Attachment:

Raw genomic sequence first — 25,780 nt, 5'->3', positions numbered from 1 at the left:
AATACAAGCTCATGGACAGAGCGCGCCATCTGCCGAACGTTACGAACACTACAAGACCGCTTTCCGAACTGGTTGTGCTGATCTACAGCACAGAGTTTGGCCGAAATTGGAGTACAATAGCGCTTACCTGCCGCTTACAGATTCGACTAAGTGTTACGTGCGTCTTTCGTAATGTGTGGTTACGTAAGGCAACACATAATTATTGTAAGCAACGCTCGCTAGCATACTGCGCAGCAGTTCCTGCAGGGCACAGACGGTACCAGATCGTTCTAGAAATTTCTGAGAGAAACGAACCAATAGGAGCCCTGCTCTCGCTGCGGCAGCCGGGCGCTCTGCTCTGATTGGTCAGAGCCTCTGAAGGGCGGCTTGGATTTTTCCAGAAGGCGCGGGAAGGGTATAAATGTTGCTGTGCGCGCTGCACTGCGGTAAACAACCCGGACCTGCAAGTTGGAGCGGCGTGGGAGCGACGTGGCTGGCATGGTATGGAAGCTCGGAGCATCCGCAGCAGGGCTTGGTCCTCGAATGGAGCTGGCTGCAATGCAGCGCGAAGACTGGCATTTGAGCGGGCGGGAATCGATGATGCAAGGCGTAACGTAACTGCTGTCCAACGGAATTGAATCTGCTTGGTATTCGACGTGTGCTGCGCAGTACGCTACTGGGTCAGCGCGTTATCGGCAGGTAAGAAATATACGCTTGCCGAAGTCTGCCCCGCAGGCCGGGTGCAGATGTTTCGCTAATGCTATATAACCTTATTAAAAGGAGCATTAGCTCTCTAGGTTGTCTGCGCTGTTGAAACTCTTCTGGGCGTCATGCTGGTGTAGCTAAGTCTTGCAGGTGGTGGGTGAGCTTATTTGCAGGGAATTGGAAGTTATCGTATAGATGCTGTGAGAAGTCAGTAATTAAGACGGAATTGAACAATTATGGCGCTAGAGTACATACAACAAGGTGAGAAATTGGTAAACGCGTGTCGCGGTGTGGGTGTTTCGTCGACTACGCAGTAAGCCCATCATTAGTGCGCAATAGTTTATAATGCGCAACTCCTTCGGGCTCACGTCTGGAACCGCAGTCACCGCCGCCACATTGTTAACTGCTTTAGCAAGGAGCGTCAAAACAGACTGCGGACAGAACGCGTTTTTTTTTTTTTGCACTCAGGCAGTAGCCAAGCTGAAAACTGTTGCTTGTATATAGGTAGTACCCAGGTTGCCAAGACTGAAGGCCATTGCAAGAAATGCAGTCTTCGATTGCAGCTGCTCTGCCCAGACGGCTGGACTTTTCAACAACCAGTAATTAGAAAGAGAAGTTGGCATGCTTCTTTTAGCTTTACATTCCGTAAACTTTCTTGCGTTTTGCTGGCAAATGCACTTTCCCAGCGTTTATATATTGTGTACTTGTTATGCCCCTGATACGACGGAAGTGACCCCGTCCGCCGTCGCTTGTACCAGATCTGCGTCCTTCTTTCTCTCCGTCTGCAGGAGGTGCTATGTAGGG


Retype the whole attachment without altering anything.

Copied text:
Raw genomic sequence first — 25,780 nt, 5'->3', positions numbered from 1 at the left:
AATACAAGCTCATGGACAGAGCGCGCCATCTGCCGAACGTTACGAACACTACAAGACCGCTTTCCGAACTGGTTGTGCTGATCTACAGCACAGAGTTTGGCCGAAATTGGAGTACAATAGCGCTTACCTGCCGCTTACAGATTCGACTAAGTGTTACGTGCGTCTTTCGTAATGTGTGGTTACGTAAGGCAACACATAATTATTGTAAGCAACGCTCGCTAGCATACTGCGCAGCAGTTCCTGCAGGGCACAGACGGTACCAGATCGTTCTAGAAATTTCTGAGAGAAACGAACCAATAGGAGCCCTGCTCTCGCTGCGGCAGCCGGGCGCTCTGCTCTGATTGGTCAGAGCCTCTGAAGGGCGGCTTGGATTTTTCCAGAAGGCGCGGGAAGGGTATAAATGTTGCTGTGCGCGCTGCACTGCGGTAAACAACCCGGACCTGCAAGTTGGAGCGGCGTGGGAGCGACGTGGCTGGCATGGTATGGAAGCTCGGAGCATCCGCAGCAGGGCTTGGTCCTCGAATGGAGCTGGCTGCAATGCAGCGCGAAGACTGGCATTTGAGCGGGCGGGAATCGATGATGCAAGGCGTAACGTAACTGCTGTCCAACGGAATTGAATCTGCTTGGTATTCGACGTGTGCTGCGCAGTACGCTACTGGGTCAGCGCGTTATCGGCAGGTAAGAAATATACGCTTGCCGAAGTCTGCCCCGCAGGCCGGGTGCAGATGTTTCGCTAATGCTATATAACCTTATTAAAAGGAGCATTAGCTCTCTAGGTTGTCTGCGCTGTTGAAACTCTTCTGGGCGTCATGCTGGTGTAGCTAAGTCTTGCAGGTGGTGGGTGAGCTTATTTGCAGGGAATTGGAAGTTATCGTATAGATGCTGTGAGAAGTCAGTAATTAAGACGGAATTGAACAATTATGGCGCTAGAGTACATACAACAAGGTGAGAAATTGGTAAACGCGTGTCGCGGTGTGGGTGTTTCGTCGACTACGCAGTAAGCCCATCATTAGTGCGCAATAGTTTATAATGCGCAACTCCTTCGGGCTCACGTCTGGAACCGCAGTCACCGCCGCCACATTGTTAACTGCTTTAGCAAGGAGCGTCAAAACAGACTGCGGACAGAACGCGTTTTTTTTTTTTTGCACTCAGGCAGTAGCCAAGCTGAAAACTGTTGCTTGTATATAGGTAGTACCCAGGTTGCCAAGACTGAAGGCCATTGCAAGAAATGCAGTCTTCGATTGCAGCTGCTCTGCCCAGACGGCTGGACTTTTCAACAACCAGTAATTAGAAAGAGAAGTTGGCATGCTTCTTTTAGCTTTACATTCCGTAAACTTTCTTGCGTTTTGCTGGCAAATGCACTTTCCCAGCGTTTATATATTGTGTACTTGTTATGCCCCTGATACGACGGAAGTGACCCCGTCCGCCGTCGCTTGTACCAGATCTGCGTCCTTCTTTCTCTCCGTCTGCAGGAGGTGCTATGTAGGG